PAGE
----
You’ve heard it before, mentorship is crucial to professional success. But when we talk about mentorship, we often focus on finding one person. The truth though is that a single mentor is unlikely to be an expert on all the things you need support with.
The chance that there's a single person that can help you navigate every aspect of your career is slim. It’s unrealistic to expect one person to have all the answers. At Upnotch, we believe in having a broad network of mentors that can meet all of your different needs.
Because each mentor has a unique perspective, having several different mentors can provide a diversity of perspectives that will help you make good decisions in all circumstances. By triangulating advice from your mentors, you can take bits and pieces of what each of them has to offer and decide which words of wisdom are the right ones for you at certain points in your career.
We think you should see it as your Personal Advisory Board. And this is what it could look like:
Mentor 1: The star of your field
This mentor is someone that has the career that you want, someone you admire, the best in your field. The person you aspire to be in the future. This mentor will ideally have had many years of experience and thus, much knowledge and wisdom to share. You can turn to them every time you need advice or guidance.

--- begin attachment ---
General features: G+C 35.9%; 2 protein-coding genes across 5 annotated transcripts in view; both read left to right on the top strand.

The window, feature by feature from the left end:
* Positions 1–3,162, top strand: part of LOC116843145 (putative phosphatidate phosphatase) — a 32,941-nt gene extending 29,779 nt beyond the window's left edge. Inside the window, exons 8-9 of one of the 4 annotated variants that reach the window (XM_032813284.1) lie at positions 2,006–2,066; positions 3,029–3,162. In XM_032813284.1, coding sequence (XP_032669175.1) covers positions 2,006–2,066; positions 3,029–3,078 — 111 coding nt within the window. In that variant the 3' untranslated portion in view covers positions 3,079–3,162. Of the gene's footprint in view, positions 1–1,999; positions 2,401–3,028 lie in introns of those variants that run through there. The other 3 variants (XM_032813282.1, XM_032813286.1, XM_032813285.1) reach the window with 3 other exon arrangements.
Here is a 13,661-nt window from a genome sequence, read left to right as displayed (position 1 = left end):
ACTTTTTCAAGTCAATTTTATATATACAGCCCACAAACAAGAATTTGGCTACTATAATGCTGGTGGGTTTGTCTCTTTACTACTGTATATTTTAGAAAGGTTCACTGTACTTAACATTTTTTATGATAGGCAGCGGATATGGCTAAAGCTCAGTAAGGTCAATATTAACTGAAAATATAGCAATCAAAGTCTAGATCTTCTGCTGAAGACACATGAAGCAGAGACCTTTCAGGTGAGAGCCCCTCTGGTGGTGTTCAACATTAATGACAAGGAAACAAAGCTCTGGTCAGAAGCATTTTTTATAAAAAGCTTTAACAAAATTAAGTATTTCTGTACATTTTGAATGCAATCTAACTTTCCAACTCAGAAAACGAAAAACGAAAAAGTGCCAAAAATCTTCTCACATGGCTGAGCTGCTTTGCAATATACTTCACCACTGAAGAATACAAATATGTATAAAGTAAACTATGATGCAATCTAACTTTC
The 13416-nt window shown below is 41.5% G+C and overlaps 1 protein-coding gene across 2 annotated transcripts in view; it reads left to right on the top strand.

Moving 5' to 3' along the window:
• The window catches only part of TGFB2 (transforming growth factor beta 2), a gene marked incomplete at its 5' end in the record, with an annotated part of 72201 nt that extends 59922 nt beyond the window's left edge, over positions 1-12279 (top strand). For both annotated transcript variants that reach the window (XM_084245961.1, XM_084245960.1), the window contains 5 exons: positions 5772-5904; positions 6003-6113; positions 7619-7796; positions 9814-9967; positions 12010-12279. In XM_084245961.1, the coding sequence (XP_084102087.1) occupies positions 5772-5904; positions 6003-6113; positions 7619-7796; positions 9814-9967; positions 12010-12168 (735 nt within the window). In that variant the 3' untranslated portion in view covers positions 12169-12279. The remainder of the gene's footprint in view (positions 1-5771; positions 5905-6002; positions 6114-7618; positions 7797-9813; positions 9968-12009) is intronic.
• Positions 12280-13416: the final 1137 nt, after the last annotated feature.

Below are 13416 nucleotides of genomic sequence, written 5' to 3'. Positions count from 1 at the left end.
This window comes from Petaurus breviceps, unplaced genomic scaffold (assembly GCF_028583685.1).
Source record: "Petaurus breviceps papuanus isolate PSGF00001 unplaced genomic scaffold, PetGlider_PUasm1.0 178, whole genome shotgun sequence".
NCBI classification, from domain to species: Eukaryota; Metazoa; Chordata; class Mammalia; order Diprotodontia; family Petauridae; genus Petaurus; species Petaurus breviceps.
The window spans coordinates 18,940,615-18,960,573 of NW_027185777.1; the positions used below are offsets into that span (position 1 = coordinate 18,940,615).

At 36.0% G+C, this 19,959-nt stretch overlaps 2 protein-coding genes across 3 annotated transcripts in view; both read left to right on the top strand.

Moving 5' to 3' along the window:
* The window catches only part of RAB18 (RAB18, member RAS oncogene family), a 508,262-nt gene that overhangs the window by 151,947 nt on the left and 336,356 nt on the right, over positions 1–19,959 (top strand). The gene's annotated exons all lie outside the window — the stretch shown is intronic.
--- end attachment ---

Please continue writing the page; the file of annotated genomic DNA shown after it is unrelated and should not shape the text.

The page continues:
Mentor 2: The Teammate/The Peer mentor
It can be very helpful to have someone who understands you and where you are in your career. You can learn from each other and help the other one reach their goals. It’s a supportive relationship. While your peer mentor doesn't have to be at your exact work level, there is an advantage to mentoring and being mentored by a person who has roughly the same amount of experience that you have. You both face similar challenges, you can truly understand each other; your goals, obstacles, and challenges. By sharing your experiences, you can help each other learn from your successes and failures.
Mentor 3: The one that has your back
The mentor that always has your back and won’t forget to mention you to people in his network that could potentially take your career or business to the next level.
Mentor 4: The best friend/ The confidant
This is someone you can go to when you’re having a bad day, someone that will cheer you up. They can provide a safe place to let go of your frustrations. It can even be a friend or family member.
Mentor 5: The mentee / Reverse mentor.
Mentees are also mentors! Why? Because in an ideal relationship the mentee is not the only one learning. In your role as a mentor, you have the chance to engage with someone with a different perspective who may see things in their own way. You will be exposed to fresh ideas and the opportunity to reflect on your own development, helping you to gain valuable insight and broaden your horizons. If you're doing it right - you will learn just as much from the people you are mentoring as the people who you are mentored by.
In short, whilst having a single mentor can be a great start, we recommend being more open. By diversifying your portfolio of mentors, you'll actually be able to get the right support in the right areas.